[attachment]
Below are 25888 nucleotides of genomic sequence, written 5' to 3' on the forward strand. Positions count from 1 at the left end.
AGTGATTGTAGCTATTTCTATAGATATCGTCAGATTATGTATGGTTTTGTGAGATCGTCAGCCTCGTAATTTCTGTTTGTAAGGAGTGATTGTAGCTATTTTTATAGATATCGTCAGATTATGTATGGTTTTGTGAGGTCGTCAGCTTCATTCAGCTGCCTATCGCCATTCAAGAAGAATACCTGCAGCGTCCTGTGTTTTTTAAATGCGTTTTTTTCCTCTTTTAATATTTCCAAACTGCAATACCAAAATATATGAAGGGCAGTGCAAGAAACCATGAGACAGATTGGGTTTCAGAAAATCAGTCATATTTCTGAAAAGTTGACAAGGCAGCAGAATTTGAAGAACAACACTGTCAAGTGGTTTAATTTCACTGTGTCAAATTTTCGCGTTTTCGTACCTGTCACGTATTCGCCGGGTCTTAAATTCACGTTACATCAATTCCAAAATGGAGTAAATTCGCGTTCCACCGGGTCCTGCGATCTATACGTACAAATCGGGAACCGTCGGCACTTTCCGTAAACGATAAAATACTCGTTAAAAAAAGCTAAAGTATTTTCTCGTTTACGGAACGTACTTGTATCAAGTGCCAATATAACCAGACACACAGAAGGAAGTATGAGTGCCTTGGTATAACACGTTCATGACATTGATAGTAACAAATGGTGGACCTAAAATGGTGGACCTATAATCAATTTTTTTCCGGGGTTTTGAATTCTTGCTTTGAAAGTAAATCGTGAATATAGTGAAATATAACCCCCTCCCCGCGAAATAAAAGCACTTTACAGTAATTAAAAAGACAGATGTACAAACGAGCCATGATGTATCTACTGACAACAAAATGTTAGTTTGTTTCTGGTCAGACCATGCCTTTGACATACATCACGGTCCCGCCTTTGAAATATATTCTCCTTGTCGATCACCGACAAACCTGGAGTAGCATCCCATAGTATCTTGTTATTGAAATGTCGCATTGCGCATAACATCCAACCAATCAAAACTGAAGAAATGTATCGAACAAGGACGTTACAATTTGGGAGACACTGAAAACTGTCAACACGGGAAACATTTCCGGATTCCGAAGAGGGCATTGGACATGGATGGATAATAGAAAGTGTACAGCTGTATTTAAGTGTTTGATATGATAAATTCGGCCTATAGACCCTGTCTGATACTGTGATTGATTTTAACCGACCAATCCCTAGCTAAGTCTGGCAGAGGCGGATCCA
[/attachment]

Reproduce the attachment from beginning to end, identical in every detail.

Below are 25888 nucleotides of genomic sequence, written 5' to 3' on the forward strand. Positions count from 1 at the left end.
AGTGATTGTAGCTATTTCTATAGATATCGTCAGATTATGTATGGTTTTGTGAGATCGTCAGCCTCGTAATTTCTGTTTGTAAGGAGTGATTGTAGCTATTTTTATAGATATCGTCAGATTATGTATGGTTTTGTGAGGTCGTCAGCTTCATTCAGCTGCCTATCGCCATTCAAGAAGAATACCTGCAGCGTCCTGTGTTTTTTAAATGCGTTTTTTTCCTCTTTTAATATTTCCAAACTGCAATACCAAAATATATGAAGGGCAGTGCAAGAAACCATGAGACAGATTGGGTTTCAGAAAATCAGTCATATTTCTGAAAAGTTGACAAGGCAGCAGAATTTGAAGAACAACACTGTCAAGTGGTTTAATTTCACTGTGTCAAATTTTCGCGTTTTCGTACCTGTCACGTATTCGCCGGGTCTTAAATTCACGTTACATCAATTCCAAAATGGAGTAAATTCGCGTTCCACCGGGTCCTGCGATCTATACGTACAAATCGGGAACCGTCGGCACTTTCCGTAAACGATAAAATACTCGTTAAAAAAAGCTAAAGTATTTTCTCGTTTACGGAACGTACTTGTATCAAGTGCCAATATAACCAGACACACAGAAGGAAGTATGAGTGCCTTGGTATAACACGTTCATGACATTGATAGTAACAAATGGTGGACCTAAAATGGTGGACCTATAATCAATTTTTTTCCGGGGTTTTGAATTCTTGCTTTGAAAGTAAATCGTGAATATAGTGAAATATAACCCCCTCCCCGCGAAATAAAAGCACTTTACAGTAATTAAAAAGACAGATGTACAAACGAGCCATGATGTATCTACTGACAACAAAATGTTAGTTTGTTTCTGGTCAGACCATGCCTTTGACATACATCACGGTCCCGCCTTTGAAATATATTCTCCTTGTCGATCACCGACAAACCTGGAGTAGCATCCCATAGTATCTTGTTATTGAAATGTCGCATTGCGCATAACATCCAACCAATCAAAACTGAAGAAATGTATCGAACAAGGACGTTACAATTTGGGAGACACTGAAAACTGTCAACACGGGAAACATTTCCGGATTCCGAAGAGGGCATTGGACATGGATGGATAATAGAAAGTGTACAGCTGTATTTAAGTGTTTGATATGATAAATTCGGCCTATAGACCCTGTCTGATACTGTGATTGATTTTAACCGACCAATCCCTAGCTAAGTCTGGCAGAGGCGGATCCA